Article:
What forced Shahbaz Sharif to spill out his juicy secrets?

What forced Shahbaz Sharif to spill out his juicy secrets?

By Shaheen Sehbai

It could obviously be disappointment, broken promises, a last straw by his brother on his back or just sheer and simple desperation. But after his surprising, and hasty, return from London, just when flights to and from Pakistan were about to be grounded, the junior Sharif was probably hoping that things would move quickly and he would start seeing some quid pro quo or whatever he was promised by the “powerful circles” that he admitted he had been meeting in the darkness of nights.

But Coronavirus had taken over everything by that time and he was hilariously forced to sit alone, at six-feet distance from his laptop, with a face mask, talking to his party leaders, many of whom were not sure whether to listen to him or wait for signals from his big brother in London or his ambitious daughter Maryam in Raiwind.

What he heard from his party colleagues, many openly and some quietly in different camps within the party, the junior Sharif lost his cool and decided to punch and pressure the people he had been talking to.

It was a seemingly smart way to put out his challenging thoughts publicly through a newspaper columnist, who wrote it in a manner that the blame of leaking private talks would ultimately not go to Shahbaz Sharif but the writer would take the brunt, if push comes to shove.

Yet the message was clear and what he said was informative and revealing to the extent that many analysts thought by doing so he had shut the backyard doors of Rawalpindi neighbourhoods where he used to meet the powerful.

There were many key pieces of information and confessions that Shahbaz Sharif deliberately spelled out through his friendly media proxy:

  1. That he had been in secret talks and negotiations with powerful people (everyone knows who), up to one month before the 2018 general elections and was discussing options that would plainly be called as “conspiracies against the constitution.”
  2. That it had almost been agreed to that he, meaning Shahbaz Sharif, would be the next prime minister, no matter how that happens and who makes it happen. The negotiations, in his view, had progressed to the stage that the two sides were even discussing the names of his imaginary and presumptive future cabinet.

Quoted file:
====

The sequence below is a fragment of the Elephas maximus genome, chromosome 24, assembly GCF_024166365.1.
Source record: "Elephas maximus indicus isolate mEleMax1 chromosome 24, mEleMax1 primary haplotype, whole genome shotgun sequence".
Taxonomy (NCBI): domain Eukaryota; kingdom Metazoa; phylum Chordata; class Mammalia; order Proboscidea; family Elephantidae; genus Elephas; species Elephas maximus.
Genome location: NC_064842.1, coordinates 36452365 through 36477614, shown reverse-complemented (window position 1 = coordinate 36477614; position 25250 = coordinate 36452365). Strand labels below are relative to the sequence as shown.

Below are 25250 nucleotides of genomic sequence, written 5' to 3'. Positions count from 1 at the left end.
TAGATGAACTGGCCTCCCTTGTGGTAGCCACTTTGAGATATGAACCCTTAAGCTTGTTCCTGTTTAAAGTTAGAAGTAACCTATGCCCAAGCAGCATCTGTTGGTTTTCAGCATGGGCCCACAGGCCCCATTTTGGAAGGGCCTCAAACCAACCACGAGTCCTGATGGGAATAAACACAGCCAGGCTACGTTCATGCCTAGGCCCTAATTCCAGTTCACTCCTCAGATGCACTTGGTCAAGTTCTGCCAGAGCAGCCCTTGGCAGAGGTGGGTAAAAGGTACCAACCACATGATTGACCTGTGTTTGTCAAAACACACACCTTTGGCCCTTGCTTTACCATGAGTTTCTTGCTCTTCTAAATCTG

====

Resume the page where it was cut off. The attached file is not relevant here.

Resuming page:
3. That while it had been discussed and arranged for him to be the next king, his own big brother became the proverbial villain and refused to give up the absurd narrative of “Vote ko izzat do”. Probably the powerful circles asked him if they were to “respect the vote” then why was he wasting their time in secret meetings discussing post-election scenarios.
  4. That his big brother asked him at least six times to take over the prime minister’s position from him but every time he refused saying or thinking that he could not stab his brother in the back or his tummy.
  5. That he had discussed with his big brother, along with his two sons in London, to decide who will be the crown prince of the PML throne — Maryam Safdar or Hamza Shahbaz. Of course that critical issue had to be decided before he would fly into the red-zone of intrigues in Islamabad. (Get lost comment)
  6. That the heart problems of his big brother were patently fake or not, so threatening as Nawaz Sharif had declared that he would not return to Pakistan until the Corona problems was eradicated from the earth.

Analysing all these extremely amusing statements could be fun for any comedian but politics is a serious business and telling a lie here or spitting against the wind there, is just a common practice, not to bother about.

The contradictions and confessions cannot, however, be ignored.

His first and second statements are a confession, at least on his side that he was in illegal and unconstitutional talks with undemocratic forces to sabotage the results of an upcoming election and was fixing the match.

Obviously the other side will not admit it but the junior Sharif has. That may probably shut the doors of these people to him in future, as he had proved irresponsible.